Force majeure event: the example of supply and delivery contracts

Article IT and Data Protection Competition, Retail and Consumer Law Commercial and International Contracts | 23/03/20 | 4 min. | Marie Danis Alexandra Berg-Moussa

Life sciences & Healthcare

As Covid-19 expands and Governments take increasingly restrictive measures, particularly with regard to borders, there are questions about the foreseeable consequences for supply and delivery contracts.

Indeed, the Covid-19 pandemic, by its suddenness and virulence, could in certain cases meet the three criteria of an event of force majeure defined in Article 1218 of the Civil Code: exteriority, unpredictability and irresistibility. If the analysis of previous decisions rendered in the context of other epidemic episodes (dengue fever, chikungunya, SARS) could lead one to believe that this qualification could be rejected, its recognition by judges could on the contrary be facilitated by the novelty and scale of the crisis, as well as exceptional restrictive measures been taken (see our article on this subject).

By focusing on the characteristics of the contractual relationship between a client and its supplier or service provider, the latter (in charge of the supply and/or delivery obligations) could see the application of force majeure invoked by it, being set aside by the judge whenever alternative methods of supply or delivery were possible in order to continue the performance of the contract.

Generally speaking, a person who invokes force majeure to justify his contractual non-performance must be able to demonstrate that he has taken all the necessary steps to avoid the occurrence of the event (CA Rouen, 2nd chapter, 16 September 2004, No. 03/01728), but also to overcome the consequences at the time of its occurrence.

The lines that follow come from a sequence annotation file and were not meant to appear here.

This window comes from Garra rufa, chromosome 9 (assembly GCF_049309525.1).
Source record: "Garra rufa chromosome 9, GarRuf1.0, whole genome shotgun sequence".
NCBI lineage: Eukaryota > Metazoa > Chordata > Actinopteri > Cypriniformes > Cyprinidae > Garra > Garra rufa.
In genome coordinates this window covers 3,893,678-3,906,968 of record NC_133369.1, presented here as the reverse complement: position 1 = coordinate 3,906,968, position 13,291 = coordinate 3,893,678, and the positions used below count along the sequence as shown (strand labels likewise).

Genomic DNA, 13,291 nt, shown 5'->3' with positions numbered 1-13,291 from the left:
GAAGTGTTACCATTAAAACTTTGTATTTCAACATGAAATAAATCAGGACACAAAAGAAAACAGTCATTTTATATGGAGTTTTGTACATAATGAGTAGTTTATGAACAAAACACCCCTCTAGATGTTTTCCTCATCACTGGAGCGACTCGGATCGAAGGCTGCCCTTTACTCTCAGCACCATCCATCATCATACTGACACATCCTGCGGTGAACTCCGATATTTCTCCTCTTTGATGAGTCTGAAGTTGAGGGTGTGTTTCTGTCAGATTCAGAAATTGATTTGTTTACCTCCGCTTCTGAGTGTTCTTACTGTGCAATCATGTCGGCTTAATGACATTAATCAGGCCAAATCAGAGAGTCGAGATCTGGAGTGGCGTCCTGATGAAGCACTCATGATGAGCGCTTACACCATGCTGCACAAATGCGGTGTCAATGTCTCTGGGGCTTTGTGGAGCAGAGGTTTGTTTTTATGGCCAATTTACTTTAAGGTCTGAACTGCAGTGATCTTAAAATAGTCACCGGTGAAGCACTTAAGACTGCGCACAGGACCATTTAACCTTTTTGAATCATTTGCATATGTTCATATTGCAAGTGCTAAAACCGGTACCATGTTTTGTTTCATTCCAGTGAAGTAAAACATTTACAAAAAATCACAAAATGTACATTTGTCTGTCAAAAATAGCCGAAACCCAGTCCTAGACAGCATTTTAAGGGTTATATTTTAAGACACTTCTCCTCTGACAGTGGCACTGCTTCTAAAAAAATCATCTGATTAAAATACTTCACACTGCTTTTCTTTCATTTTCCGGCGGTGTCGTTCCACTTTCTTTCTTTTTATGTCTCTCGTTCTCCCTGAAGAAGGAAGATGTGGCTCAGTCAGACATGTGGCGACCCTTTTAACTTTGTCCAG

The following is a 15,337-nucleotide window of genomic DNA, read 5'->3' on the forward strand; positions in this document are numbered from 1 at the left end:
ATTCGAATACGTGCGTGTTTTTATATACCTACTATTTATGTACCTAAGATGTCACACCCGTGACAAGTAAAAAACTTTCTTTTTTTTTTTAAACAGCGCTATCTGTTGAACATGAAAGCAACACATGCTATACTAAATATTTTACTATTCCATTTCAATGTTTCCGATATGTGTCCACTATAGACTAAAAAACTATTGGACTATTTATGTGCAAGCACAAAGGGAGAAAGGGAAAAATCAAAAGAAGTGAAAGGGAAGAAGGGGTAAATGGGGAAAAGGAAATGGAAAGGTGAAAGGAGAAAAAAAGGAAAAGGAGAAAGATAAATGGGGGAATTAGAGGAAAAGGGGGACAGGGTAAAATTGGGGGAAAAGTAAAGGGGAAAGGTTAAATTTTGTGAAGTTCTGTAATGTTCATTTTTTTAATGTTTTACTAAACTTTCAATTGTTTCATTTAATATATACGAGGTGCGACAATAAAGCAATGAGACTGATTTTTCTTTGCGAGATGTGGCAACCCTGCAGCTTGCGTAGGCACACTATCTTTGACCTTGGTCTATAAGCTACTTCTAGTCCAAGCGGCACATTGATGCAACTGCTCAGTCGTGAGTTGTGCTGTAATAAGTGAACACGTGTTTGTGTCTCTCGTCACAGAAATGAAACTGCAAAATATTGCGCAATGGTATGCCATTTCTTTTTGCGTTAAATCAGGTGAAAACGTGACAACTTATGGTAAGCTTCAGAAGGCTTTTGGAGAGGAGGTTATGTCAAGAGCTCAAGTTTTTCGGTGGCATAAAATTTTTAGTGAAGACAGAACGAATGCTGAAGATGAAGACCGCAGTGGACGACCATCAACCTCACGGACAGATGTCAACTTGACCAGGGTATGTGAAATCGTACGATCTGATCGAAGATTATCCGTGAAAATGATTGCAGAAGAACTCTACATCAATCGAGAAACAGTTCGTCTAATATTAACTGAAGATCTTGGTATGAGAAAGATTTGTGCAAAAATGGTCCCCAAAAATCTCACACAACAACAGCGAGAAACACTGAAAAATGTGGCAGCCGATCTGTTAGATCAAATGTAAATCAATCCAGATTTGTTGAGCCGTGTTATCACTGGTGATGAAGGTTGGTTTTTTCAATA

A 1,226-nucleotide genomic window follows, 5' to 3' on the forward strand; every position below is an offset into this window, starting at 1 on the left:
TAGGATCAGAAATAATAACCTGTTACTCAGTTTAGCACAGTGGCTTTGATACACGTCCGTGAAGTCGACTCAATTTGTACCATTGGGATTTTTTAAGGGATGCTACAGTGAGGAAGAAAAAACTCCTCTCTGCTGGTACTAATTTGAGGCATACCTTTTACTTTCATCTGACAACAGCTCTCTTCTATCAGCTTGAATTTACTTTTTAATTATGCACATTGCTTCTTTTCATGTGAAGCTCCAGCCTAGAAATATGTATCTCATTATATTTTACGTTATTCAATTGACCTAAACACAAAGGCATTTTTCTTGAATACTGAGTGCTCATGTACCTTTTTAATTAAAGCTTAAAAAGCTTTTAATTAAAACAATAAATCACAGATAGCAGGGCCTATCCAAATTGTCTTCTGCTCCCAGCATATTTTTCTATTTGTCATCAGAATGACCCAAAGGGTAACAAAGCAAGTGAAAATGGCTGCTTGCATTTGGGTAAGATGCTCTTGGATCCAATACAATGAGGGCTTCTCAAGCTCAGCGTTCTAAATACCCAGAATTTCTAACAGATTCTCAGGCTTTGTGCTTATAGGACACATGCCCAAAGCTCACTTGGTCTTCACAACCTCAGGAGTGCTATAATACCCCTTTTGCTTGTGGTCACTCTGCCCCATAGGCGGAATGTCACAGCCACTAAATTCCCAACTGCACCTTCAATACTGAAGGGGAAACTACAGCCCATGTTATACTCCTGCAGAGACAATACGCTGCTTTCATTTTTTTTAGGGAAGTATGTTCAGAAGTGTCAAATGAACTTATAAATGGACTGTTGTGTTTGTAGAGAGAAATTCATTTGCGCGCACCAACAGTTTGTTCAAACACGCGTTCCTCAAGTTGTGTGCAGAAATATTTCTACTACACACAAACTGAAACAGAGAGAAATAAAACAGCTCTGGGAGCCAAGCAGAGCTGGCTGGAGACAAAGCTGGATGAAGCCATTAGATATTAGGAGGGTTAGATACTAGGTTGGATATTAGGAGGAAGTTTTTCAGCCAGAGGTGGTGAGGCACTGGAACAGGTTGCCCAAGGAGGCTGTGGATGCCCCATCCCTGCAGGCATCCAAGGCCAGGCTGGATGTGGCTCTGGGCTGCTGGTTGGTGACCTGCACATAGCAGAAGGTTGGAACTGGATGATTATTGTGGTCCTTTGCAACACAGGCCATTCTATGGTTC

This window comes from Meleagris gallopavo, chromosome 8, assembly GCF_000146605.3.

This last requirement was laid down by a judgment of the Commercial Chamber of the Court de Cassation of 16 March 1999 on the consequences of the Gulf War on a contract for the carriage of goods. As early as before the arrival of the freight and in order to get around the blockage of the airways caused by the conflict, the carrier had in this case taken "all the measures required to avoid the consequences of this event on transport, but was unable to do so because of the irresistibility of the situation". The Cour de Cassation had then held that "even if foreseeable, the situation was, therefore, force majeure" (Cass. com., 16 March 1999, No. 97-11.428).

Nevertheless, the application of a force majeure event was rejected in certain cases, "notwithstanding the steps that it [the party invoking force majeure] was able to take to find alternatives" to the delivery conditions initially set by the contract and made impossible by the occurrence of the event (CA Bordeaux, 5 May 2010, No. 09/02163: the judicial liquidation of a subcontractor is not a force majeure event).

Similarly, it could be held that a company could not invoke the reduction in its supplier's production to justify the cessation of its own deliveries, insofar as the supplier did not hold a monopoly in this area, and the company did not justify the irresistible nature of this failure (Cass. civ. 1st 12 July 2001 n° 99-18.231). In the same sense, it was held that a company could not rely on a force majeure event to justify its non-performance when it had made " the choice of its supplier on its own" and did not explain "how it could not obtain supplies elsewhere to perform the order" (CA Aix-en-Provence, May 16, 2011 No. 10/02823).

In addition, the party invoking force majeure must be able to demonstrate that the difficulty or lack of supply occurred concomitantly with the occurrence of the event (CA Montpellier, 24 October 2017, No. 15/08203; CA Paris, 26 January 2006, No. 04/07947).

Finally, where there is a force majeure event provision in the supply or delivery contract, the court will interpret such clause strictly. For example, if the stoppage of supplies of raw materials constitutes a force majeure event under the contract, their mere shortage will not trigger the application of its clauses (Versailles Court of Appeal, 31 March 2011, No 09/09728).

Consequently, the recognition of a force majeure event by the courts depends above all on a case-by-case assessment of the facts constituting the event likely to meet the criteria, and on a careful study of the drafting of the contract's clauses.

Thus, each company will have to anticipate the conduct to be adopted in order to deal with the economic threats induced by the fulguracy of the Covid-19 pandemic and foresee the precautionary or alternative measures to be taken in order to meet, as far as possible, its contractual obligations.


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